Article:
Short + Sweet Theatre Sydney Week 3 Review

Reviewed by Olivia Farag

Short + Sweet, the world’s biggest short play festival, delivered a number of memorable gems in Week 3 of the 2020 Sydney Theatre program. Short + Sweet Theatre embraces the vision of a more creative world – 10 minutes at a time. New and established playwrights are given the opportunity to see their work performed on stage with one main criteria: the play must be 10 minutes or under. What seems like a challenging constraint opens up a world of possibilities as evidenced by the quality and creativity of the plays performed during Week 3.

This particular round saw a good mix of performances across different theatrical mediums and devices, including Auslan and mime. Some of the stories featured inferences to well established films but were told in an original way, which showed the writer’s skill in bringing fresh meaning and perspective to familiar situations.

The standout plays tended to not use the writer doubling up a director, which was more effective as it enabled  performance elements to be reviewed objectively and brought to sharper focus, for example, voice projection and clarity of narrative and dramatic intention. Often when writing or performing in a play and directing it as well, the writer’s intent can get lost in the ‘noise’ on stage and certain details about the storyline are not as clear, which then leads to a confusing narrative. That is not to say that any of the plays were duds by any means, as it was clear that they had all been through a rigorous selection process, from the judges short-listing the plays and directors, who then in turn chose the plays and actors they wanted to work with through an intense audition process. However, the ones that stood out had a very clear narrative from beginning to end.

Highlights of the evening included the following:

Cashless by Robert Luxford

This play humorously explored the generation gap and the angst against millennial meltdowns. Cast did a great job in being believable in this easy-to-follow story.

Sally by Nick Subjak

Sally is the story of women in imprisonment who have been stripped of their identity and desperate to escape, with terrifying echoes of A Handmaid’s Tale. A complex two-hander from two great leads who gave a powerful, tear-jerking performance.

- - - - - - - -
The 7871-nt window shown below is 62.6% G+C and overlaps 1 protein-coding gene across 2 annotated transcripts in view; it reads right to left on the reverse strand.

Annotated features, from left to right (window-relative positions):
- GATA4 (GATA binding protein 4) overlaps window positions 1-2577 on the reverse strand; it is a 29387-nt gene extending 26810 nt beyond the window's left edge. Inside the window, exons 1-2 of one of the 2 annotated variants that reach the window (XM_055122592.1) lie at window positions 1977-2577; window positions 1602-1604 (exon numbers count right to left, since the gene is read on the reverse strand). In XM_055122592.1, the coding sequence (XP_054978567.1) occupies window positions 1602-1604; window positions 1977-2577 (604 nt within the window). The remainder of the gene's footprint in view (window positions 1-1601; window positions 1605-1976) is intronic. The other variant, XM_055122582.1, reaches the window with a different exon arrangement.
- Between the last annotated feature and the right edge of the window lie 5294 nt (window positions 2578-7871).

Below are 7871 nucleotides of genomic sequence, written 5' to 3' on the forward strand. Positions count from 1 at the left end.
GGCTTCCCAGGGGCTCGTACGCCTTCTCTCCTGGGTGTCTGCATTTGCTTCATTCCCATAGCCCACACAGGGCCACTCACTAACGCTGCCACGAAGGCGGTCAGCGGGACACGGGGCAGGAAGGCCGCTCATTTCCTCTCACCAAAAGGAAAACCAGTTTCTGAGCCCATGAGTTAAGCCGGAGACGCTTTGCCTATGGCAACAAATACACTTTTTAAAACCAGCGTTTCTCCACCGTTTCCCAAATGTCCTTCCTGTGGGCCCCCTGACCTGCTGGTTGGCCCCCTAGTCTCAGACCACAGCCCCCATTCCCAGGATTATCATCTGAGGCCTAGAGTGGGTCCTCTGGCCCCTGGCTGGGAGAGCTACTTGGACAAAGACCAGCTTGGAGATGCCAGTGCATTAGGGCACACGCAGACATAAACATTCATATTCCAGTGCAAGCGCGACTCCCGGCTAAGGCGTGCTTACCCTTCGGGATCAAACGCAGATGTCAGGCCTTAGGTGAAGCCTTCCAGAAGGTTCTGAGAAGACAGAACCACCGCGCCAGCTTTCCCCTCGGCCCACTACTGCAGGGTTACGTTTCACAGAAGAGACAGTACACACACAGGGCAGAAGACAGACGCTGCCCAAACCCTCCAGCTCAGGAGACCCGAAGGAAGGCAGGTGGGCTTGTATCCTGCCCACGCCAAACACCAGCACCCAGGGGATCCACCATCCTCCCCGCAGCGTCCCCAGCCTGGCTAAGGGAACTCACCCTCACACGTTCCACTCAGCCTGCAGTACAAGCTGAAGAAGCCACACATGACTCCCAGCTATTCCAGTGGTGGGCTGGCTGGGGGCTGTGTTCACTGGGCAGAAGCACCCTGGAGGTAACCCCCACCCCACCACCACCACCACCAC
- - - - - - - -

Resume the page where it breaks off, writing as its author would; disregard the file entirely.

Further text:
Never Give Up by James Hutchinson

A cheeky story that kept raising the stakes to side-splitting consequences, about a playwright who just won’t give up. Performances from the leads were solid and kept you invested in the outcome till the very end.

A Few Small Hours by Mike Daley

A very relatable story about trauma bonding in a relationship that is on the brink of a break-up. There are no easy decisions in this one and the performers were heartbreakingly honest.

Trapped by Barry Wood

With inferences to The Truman Show this play explored a self-referencing paradigm in an original and entertaining way. Well done to the leads for navigating through the existential themes with spark and energy.

Absent by Debbie Neilson

This seemingly sparse play using only sound effects and mime quickly became rich with meaning and depth as the lead (Debbie Neilson – also the playwright) explored her world with all the anxieties of a teenage girl. The special effect with the chair was unexpected and very effective.

Overall, Short + Sweet Theatre offers creative talent and audiences the chance to support amateur theatre at its professional best. Come along to an upcoming show and be prepared to be delighted, charmed and surprised with a mixed-bag assortment of theatrical goodies.

Short + Sweet Theatre Sydney is on until 26 April 2020. For dates, times and venues go to